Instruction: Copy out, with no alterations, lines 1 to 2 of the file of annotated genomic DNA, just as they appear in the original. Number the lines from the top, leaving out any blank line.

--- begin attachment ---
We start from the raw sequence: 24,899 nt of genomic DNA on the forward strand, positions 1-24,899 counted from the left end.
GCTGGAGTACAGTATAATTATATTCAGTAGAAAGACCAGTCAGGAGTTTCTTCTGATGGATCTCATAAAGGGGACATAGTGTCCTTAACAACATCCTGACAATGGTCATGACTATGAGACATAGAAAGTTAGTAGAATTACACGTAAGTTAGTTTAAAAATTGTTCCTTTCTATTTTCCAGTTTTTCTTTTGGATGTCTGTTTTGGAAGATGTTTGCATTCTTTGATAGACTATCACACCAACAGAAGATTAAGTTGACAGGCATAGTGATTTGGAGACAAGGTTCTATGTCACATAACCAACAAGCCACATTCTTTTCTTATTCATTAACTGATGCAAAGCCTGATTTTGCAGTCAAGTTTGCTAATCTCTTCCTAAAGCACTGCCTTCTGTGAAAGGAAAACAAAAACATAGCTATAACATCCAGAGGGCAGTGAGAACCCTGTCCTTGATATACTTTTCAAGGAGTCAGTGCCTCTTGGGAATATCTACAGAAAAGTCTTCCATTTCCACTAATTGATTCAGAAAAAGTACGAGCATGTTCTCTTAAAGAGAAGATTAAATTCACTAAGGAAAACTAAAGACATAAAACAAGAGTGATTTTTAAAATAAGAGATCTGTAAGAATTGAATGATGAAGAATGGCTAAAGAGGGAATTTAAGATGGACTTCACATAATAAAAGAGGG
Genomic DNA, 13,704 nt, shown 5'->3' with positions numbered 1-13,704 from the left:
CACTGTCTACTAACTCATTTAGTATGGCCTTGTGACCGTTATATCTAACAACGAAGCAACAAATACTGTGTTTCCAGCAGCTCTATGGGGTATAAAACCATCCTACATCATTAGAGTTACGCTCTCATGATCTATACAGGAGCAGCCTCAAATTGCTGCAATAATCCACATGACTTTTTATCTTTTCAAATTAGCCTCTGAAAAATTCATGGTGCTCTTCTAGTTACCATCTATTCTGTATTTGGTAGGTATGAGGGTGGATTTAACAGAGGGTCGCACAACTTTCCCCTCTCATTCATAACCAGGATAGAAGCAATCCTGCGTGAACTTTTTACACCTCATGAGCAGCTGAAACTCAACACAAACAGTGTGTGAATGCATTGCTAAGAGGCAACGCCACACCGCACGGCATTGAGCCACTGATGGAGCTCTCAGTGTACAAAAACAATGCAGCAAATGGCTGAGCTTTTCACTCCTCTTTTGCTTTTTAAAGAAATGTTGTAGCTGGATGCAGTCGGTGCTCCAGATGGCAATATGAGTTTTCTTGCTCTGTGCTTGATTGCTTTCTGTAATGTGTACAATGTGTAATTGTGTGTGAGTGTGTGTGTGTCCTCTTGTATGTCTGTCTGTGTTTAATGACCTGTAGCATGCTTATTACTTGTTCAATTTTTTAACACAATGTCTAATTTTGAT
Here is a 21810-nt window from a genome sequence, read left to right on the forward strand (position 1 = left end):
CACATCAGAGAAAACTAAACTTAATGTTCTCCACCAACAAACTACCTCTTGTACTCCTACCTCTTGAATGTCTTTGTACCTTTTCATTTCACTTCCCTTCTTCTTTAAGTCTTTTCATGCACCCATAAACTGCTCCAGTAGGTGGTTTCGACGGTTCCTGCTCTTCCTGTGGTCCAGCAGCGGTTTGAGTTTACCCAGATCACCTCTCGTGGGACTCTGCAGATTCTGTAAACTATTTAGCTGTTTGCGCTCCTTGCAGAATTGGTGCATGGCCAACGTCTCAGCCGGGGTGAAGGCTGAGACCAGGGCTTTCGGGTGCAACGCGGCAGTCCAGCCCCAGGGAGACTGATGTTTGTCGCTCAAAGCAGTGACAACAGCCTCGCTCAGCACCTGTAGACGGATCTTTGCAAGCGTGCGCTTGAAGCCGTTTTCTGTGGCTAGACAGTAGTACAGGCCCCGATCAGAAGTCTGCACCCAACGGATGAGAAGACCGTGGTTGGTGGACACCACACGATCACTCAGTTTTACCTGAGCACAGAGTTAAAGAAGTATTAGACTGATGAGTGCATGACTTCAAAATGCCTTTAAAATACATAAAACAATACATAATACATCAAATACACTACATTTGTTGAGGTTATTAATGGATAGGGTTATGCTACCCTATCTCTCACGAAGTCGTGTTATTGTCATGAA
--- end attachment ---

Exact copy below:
We start from the raw sequence: 24,899 nt of genomic DNA on the forward strand, positions 1-24,899 counted from the left end.
GCTGGAGTACAGTATAATTATATTCAGTAGAAAGACCAGTCAGGAGTTTCTTCTGATGGATCTCATAAAGGGGACATAGTGTCCTTAACAACATCCTGACAATGGTCATGACTATGAGACATAGAAAGTTAGTAGAATTACACGTAAGTTAGTTTAAAAATTGTTCCTTTCTATTTTCCAGTTTTTCTTTTGGATGTCTGTTTTGGAAGATGTTTGCATTCTTTGATAGACTATCACACCAACAGAAGATTAAGTTGACAGGCATAGTGATTTGGAGACAAGGTTCTATGTCACATAACCAACAAGCCACATTCTTTTCTTATTCATTAACTGATGCAAAGCCTGATTTTGCAGTCAAGTTTGCTAATCTCTTCCTAAAGCACTGCCTTCTGTGAAAGGAAAACAAAAACATAGCTATAACATCCAGAGGGCAGTGAGAACCCTGTCCTTGATATACTTTTCAAGGAGTCAGTGCCTCTTGGGAATATCTACAGAAAAGTCTTCCATTTCCACTAATTGATTCAGAAAAAGTACGAGCATGTTCTCTTAAAGAGAAGATTAAATTCACTAAGGAAAACTAAAGACATAAAACAAGAGTGATTTTTAAAATAAGAGATCTGTAAGAATTGAATGATGAAGAATGGCTAAAGAGGGAATTTAAGATGGACTTCACATAATAAAAGAGGG